Thursday, September 17, 2009

The Volt Won’t Jumpstart GM

It is still a year away but the new Volt from General Motor’s Chevrolet brand is gathering quite a bit of excitement from both consumers and industry watchers. I have my reservations about this new ride but let’s go over the basics, shall we?
The volt is being described as an all electric vehicle, with a gasoline engine that recharges the battery which GM calls a range extender. The Volt can plug into a normal 120V house outlet to recharge overnight. On the battery alone, the Volt can travel a distance of 40 miles, regardless of acceleration. After those first 40 miles and the battery has been drained, the Volt’s gasoline engine engages and extends the range of the car to 300 miles.
So this sounds like a pretty great concept but to me, this seems mediocre compared to what other alternatives there are out there. But first the good this car can offer.
The Volt has a range of 40 miles. While this doesn’t sound like much, especially if you want to go off for a weekend trip to Vegas, it can work for a lot of people who travel less than 40 miles during a single day. And then the car be recharged and you get another 40 miles for the next day. This number is low, though, when compared to that of Nissan’s recently announced electric vehicle which has a range of 100 miles.
The Volt’s gasoline engine does allow for those weekend trips and not be trapped with a useless car if the battery drains. But with a range of 300 miles and an expected gas tank of 8-9 gallons, the fuel efficiency of the car with the gasoline engine on, is only 35 mpg. That is what you could find on a Toyota Corolla and much less than the current generation Prius and other hybrid cars from Ford like the Fusion.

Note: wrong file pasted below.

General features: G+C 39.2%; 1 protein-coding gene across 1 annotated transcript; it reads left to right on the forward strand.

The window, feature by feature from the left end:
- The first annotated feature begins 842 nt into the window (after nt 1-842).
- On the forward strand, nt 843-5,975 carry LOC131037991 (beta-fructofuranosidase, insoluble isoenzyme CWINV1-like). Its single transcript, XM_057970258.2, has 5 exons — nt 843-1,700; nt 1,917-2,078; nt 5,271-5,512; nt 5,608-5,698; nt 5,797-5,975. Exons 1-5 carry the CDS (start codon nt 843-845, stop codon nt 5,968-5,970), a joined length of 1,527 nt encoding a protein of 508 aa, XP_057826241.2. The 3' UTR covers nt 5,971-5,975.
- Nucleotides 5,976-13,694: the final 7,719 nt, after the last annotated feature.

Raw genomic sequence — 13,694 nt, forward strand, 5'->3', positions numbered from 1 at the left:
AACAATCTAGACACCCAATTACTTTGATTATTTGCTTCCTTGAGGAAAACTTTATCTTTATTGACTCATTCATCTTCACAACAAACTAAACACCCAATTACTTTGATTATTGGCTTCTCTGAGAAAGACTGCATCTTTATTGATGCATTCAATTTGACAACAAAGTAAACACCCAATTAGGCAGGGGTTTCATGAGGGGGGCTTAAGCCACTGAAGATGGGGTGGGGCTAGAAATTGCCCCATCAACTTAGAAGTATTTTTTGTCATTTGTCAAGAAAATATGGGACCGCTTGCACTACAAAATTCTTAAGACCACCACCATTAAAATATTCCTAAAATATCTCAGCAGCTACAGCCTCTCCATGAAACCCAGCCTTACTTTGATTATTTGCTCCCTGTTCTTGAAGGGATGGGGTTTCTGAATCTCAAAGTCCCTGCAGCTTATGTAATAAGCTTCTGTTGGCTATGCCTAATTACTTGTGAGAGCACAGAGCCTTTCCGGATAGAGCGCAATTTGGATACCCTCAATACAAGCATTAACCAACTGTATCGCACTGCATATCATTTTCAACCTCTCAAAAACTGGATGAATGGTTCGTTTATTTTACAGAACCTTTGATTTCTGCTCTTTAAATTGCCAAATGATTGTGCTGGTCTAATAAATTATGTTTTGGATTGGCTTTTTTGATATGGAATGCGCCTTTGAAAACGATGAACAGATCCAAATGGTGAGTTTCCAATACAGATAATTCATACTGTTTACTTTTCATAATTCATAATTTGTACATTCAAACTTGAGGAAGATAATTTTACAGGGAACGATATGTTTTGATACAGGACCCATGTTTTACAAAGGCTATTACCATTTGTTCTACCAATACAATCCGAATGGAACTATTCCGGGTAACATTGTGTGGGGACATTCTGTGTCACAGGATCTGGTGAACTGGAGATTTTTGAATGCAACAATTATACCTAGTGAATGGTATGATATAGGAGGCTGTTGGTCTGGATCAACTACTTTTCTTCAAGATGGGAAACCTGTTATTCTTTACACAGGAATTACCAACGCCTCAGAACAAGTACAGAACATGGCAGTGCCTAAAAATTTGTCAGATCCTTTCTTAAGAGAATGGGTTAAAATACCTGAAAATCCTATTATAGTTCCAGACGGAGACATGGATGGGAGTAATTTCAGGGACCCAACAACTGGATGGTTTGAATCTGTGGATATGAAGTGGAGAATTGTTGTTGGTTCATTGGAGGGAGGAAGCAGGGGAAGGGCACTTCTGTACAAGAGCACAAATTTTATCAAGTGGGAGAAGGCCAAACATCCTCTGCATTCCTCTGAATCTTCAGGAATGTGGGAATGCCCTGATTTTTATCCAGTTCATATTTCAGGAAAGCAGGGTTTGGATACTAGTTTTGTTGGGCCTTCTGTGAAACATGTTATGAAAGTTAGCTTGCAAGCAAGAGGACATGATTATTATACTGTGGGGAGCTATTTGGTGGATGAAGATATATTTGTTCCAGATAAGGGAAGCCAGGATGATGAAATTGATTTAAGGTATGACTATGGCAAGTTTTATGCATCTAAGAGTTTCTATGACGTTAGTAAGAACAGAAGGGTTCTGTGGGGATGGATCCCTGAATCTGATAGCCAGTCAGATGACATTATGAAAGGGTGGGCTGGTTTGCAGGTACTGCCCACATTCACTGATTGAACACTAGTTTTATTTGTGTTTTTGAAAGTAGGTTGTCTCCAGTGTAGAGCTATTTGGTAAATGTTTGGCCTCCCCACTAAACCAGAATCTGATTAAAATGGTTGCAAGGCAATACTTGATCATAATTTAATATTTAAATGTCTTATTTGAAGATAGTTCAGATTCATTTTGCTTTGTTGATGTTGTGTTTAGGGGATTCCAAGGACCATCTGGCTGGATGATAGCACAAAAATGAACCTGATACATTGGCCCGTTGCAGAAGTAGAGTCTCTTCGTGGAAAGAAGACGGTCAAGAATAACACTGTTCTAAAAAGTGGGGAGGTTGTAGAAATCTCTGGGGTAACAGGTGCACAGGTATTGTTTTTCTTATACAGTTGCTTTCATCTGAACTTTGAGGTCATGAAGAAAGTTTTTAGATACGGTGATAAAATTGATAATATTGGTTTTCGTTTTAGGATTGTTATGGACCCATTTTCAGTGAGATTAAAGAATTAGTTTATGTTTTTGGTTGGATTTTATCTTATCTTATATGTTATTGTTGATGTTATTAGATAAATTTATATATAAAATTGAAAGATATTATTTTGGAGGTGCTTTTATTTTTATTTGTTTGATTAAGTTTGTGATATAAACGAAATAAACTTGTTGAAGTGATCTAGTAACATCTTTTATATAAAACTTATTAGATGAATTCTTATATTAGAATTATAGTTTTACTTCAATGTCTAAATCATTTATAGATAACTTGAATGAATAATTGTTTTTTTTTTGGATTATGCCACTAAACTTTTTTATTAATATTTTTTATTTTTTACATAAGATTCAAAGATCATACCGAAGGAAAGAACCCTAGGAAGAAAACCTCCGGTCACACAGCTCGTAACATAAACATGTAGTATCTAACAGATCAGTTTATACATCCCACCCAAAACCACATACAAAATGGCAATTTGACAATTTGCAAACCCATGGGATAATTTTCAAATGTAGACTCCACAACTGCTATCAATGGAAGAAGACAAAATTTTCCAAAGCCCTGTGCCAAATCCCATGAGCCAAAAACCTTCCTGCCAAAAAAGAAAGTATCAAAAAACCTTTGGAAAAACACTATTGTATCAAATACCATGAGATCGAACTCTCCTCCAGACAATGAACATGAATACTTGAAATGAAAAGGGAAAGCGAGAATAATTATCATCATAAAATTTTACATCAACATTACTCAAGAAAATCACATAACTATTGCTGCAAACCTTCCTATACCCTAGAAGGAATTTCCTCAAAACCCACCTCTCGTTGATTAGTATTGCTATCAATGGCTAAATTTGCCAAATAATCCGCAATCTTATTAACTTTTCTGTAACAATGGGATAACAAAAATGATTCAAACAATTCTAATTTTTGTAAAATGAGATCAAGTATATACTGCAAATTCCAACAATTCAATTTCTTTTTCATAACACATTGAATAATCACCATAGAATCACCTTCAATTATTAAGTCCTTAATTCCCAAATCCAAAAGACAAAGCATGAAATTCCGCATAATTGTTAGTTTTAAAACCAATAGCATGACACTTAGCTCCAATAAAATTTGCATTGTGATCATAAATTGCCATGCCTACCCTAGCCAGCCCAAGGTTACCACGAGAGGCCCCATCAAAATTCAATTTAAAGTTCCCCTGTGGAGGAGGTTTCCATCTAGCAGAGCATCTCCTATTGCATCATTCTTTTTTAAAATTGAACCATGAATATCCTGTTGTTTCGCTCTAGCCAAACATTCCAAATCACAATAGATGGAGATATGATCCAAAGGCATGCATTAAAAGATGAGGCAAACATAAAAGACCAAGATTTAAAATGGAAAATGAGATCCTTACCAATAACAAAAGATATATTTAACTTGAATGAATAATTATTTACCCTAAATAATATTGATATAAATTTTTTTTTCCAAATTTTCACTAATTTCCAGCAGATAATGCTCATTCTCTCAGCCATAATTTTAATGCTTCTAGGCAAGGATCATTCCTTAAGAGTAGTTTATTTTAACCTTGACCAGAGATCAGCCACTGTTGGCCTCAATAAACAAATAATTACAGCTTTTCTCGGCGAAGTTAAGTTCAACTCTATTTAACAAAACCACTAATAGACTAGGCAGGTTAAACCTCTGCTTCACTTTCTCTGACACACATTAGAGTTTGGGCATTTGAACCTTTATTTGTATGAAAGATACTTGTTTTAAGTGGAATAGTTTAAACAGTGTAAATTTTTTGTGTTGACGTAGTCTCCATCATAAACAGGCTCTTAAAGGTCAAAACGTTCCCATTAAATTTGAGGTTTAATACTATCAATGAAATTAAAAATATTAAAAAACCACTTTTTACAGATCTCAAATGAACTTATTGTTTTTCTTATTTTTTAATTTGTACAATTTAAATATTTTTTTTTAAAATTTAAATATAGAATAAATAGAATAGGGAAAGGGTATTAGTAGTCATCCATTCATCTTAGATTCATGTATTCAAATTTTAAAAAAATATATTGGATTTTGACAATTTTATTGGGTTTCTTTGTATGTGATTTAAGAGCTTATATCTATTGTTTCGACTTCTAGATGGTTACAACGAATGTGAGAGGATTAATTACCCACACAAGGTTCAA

I suppose I would like to have this car as a way to get to work. I am only 7 miles away from my job and so this car would be able to get me back and forth and still have enough range to get some errands or shopping done after work. But the real trouble for GM comes when you see the asking price. Estimated to be at $40k. GM has stated that it hopes that government subsidies can bring it down to the low 30s. This now seems unlikely. I am not going to pay $40k for a car that can only go 40 miles on electric and has a fuel economy that can be found on cheaper cars. In order for the real electric, and GM’s, revolution to begin, the car must be priced in the low 20’s just like the Prius, because that is it’s real competitor. At that price range, it is competing against luxury vehicles. This car is not for the average consumer who wants to save money on gas.
Another thing that GM has failed to mention is that this battery pack in the car will wear down. As anyone who has ever owned an iPod or cell phone, rechargeable batteries start to lose their capacity to hold a charge. So when will we need to replace the battery in car? How much will that cost? With the car being $40k, one could only imagine how expensive that venture would be. Although I do assume GM hopes that the battery technology and manufacturing process will have advanced enough to make the batteries affordable later on down the line.

My own hope for the future…

The secret most people don’t know is that in Europe, where gasoline cost much more, there are already very fuel efficient and affordable cars on the road, made by European car companies and some made by our own American car manufacturers. Diesel engines are the future and while diesel usually emotes a disgusted face from those who are reminded of dirty black soot coming from an exhaust pipe, believe me, things are much different. With the cleaner diesel technology, owning a diesel car is now much more practical and fuel efficient. However the idea of clean diesel has not caught on here in the US and I have only seen an ad for one set of diesel cars so far, the VW TDI cars.
Ford also has clean diesel cars on the road with one getting up to 65 mpg (Ford Fiesta). The Prius at most can only get 50 mpg. And with diesel being cheaper than gasoline, one can only hope that one day we will see more diesel engines here stateside in more than just trucks.